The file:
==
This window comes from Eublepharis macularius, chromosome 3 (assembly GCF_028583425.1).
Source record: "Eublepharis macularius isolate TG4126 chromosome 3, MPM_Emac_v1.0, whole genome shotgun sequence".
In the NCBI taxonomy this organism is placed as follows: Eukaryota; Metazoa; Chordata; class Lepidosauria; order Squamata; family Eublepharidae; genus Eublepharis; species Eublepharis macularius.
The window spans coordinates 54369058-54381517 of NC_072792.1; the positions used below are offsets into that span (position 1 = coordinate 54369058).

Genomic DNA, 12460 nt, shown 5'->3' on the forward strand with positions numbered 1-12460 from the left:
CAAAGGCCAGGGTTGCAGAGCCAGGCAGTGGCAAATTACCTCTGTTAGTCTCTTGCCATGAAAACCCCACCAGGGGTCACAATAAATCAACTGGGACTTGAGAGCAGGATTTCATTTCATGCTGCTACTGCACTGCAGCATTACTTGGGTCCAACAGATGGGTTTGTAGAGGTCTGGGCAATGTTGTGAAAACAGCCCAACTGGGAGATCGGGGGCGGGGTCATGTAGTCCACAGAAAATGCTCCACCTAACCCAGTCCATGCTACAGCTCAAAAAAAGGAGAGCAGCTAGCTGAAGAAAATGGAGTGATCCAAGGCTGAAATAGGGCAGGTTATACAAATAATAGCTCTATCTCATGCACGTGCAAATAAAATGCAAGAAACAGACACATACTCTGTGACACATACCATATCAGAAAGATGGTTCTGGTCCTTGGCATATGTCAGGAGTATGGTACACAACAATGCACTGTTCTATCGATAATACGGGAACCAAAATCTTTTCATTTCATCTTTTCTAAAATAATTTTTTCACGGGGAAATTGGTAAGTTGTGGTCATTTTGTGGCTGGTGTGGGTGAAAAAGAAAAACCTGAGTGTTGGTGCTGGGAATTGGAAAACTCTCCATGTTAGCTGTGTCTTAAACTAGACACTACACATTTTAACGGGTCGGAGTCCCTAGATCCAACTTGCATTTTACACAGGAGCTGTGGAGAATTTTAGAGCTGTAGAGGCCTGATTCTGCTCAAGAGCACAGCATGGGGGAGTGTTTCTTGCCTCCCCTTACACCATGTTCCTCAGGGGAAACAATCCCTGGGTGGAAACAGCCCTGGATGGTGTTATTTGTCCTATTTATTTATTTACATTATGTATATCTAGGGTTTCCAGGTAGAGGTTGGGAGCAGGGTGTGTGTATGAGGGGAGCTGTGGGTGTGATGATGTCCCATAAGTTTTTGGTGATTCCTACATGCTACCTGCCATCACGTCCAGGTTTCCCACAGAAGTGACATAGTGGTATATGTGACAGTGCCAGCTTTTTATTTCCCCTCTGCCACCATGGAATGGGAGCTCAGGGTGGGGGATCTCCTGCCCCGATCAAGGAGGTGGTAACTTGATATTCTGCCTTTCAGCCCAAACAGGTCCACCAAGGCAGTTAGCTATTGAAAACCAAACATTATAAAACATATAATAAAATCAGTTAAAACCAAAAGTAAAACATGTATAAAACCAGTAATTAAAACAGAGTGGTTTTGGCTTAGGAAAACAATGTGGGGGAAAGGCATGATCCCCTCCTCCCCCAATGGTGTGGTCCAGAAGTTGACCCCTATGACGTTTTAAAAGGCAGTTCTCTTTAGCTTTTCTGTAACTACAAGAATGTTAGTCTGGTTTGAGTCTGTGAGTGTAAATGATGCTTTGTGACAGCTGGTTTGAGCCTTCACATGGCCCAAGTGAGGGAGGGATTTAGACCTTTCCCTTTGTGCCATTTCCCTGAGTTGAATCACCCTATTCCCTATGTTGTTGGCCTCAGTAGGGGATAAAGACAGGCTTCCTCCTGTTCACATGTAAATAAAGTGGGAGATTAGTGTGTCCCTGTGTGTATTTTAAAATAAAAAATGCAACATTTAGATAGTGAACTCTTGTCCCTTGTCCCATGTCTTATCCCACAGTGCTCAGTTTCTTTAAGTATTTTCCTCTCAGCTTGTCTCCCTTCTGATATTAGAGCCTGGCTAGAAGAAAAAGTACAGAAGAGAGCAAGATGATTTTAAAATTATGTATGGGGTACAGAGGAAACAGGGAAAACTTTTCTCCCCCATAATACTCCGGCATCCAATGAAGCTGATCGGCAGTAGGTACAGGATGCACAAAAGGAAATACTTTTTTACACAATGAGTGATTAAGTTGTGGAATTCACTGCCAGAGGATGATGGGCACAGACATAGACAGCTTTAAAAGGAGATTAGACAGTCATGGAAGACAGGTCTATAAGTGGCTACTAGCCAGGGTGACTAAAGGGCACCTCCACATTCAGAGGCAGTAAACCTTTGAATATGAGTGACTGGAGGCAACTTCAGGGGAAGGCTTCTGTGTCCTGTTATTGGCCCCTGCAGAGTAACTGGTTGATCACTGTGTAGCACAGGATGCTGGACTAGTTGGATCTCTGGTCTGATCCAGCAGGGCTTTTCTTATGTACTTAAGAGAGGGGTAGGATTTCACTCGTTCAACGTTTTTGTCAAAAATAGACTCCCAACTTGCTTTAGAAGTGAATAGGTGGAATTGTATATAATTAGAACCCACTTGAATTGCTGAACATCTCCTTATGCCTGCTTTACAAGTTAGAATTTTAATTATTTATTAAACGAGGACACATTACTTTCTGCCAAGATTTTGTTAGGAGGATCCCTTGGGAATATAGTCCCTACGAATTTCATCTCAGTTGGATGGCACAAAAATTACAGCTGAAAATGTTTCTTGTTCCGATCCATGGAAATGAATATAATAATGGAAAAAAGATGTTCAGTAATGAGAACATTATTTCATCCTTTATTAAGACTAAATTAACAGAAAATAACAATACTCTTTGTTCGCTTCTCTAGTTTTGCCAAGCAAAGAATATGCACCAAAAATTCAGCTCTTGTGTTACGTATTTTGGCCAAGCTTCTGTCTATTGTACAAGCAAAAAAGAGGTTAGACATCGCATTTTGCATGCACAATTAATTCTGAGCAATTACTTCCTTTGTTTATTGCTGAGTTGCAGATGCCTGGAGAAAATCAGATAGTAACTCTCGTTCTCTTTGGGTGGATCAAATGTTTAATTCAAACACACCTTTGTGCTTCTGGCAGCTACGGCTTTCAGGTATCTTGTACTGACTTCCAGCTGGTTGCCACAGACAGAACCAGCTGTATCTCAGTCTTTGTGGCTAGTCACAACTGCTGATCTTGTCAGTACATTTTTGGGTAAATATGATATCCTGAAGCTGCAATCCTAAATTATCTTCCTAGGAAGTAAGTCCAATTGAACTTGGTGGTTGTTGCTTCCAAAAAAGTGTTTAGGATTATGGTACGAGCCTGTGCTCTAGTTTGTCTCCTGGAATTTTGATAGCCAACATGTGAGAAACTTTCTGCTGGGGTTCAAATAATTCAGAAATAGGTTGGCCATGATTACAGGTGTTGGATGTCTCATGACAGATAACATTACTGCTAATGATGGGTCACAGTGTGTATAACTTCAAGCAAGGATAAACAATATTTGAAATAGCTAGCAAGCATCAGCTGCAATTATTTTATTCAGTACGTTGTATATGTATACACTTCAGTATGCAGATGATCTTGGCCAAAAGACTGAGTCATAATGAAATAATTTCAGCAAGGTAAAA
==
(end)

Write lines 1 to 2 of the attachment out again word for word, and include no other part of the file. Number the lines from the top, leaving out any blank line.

This window comes from Eublepharis macularius, chromosome 3 (assembly GCF_028583425.1).
Source record: "Eublepharis macularius isolate TG4126 chromosome 3, MPM_Emac_v1.0, whole genome shotgun sequence".